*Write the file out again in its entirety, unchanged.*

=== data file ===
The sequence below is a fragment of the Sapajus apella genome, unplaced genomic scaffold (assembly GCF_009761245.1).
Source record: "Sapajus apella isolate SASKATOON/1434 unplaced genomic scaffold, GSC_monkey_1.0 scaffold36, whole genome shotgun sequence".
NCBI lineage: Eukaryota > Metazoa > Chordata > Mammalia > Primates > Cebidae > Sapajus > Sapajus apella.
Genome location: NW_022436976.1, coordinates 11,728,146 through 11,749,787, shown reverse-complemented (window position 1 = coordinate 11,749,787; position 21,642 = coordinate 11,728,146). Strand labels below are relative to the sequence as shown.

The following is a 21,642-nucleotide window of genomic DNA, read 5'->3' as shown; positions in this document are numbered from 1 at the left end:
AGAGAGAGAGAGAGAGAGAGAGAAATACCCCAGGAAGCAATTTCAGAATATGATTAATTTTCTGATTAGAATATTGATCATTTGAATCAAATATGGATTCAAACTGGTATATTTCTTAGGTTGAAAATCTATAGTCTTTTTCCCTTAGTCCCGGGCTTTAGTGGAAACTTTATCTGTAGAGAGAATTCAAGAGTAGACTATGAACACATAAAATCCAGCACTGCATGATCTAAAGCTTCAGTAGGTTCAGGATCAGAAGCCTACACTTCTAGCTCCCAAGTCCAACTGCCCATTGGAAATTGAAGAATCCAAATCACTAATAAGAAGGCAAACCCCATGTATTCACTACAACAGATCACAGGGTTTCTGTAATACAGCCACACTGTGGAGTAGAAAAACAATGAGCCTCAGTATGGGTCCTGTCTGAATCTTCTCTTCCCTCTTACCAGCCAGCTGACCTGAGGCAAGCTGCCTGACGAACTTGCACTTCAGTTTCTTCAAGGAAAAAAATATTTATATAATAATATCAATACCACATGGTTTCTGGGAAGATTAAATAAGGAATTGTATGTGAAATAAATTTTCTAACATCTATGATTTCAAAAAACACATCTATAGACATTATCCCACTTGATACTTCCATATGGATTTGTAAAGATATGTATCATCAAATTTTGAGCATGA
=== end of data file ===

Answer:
The sequence below is a fragment of the Sapajus apella genome, unplaced genomic scaffold (assembly GCF_009761245.1).
Source record: "Sapajus apella isolate SASKATOON/1434 unplaced genomic scaffold, GSC_monkey_1.0 scaffold36, whole genome shotgun sequence".
NCBI lineage: Eukaryota > Metazoa > Chordata > Mammalia > Primates > Cebidae > Sapajus > Sapajus apella.
Genome location: NW_022436976.1, coordinates 11,728,146 through 11,749,787, shown reverse-complemented (window position 1 = coordinate 11,749,787; position 21,642 = coordinate 11,728,146). Strand labels below are relative to the sequence as shown.

The following is a 21,642-nucleotide window of genomic DNA, read 5'->3' as shown; positions in this document are numbered from 1 at the left end:
AGAGAGAGAGAGAGAGAGAGAGAAATACCCCAGGAAGCAATTTCAGAATATGATTAATTTTCTGATTAGAATATTGATCATTTGAATCAAATATGGATTCAAACTGGTATATTTCTTAGGTTGAAAATCTATAGTCTTTTTCCCTTAGTCCCGGGCTTTAGTGGAAACTTTATCTGTAGAGAGAATTCAAGAGTAGACTATGAACACATAAAATCCAGCACTGCATGATCTAAAGCTTCAGTAGGTTCAGGATCAGAAGCCTACACTTCTAGCTCCCAAGTCCAACTGCCCATTGGAAATTGAAGAATCCAAATCACTAATAAGAAGGCAAACCCCATGTATTCACTACAACAGATCACAGGGTTTCTGTAATACAGCCACACTGTGGAGTAGAAAAACAATGAGCCTCAGTATGGGTCCTGTCTGAATCTTCTCTTCCCTCTTACCAGCCAGCTGACCTGAGGCAAGCTGCCTGACGAACTTGCACTTCAGTTTCTTCAAGGAAAAAAATATTTATATAATAATATCAATACCACATGGTTTCTGGGAAGATTAAATAAGGAATTGTATGTGAAATAAATTTTCTAACATCTATGATTTCAAAAAACACATCTATAGACATTATCCCACTTGATACTTCCATATGGATTTGTAAAGATATGTATCATCAAATTTTGAGCATGA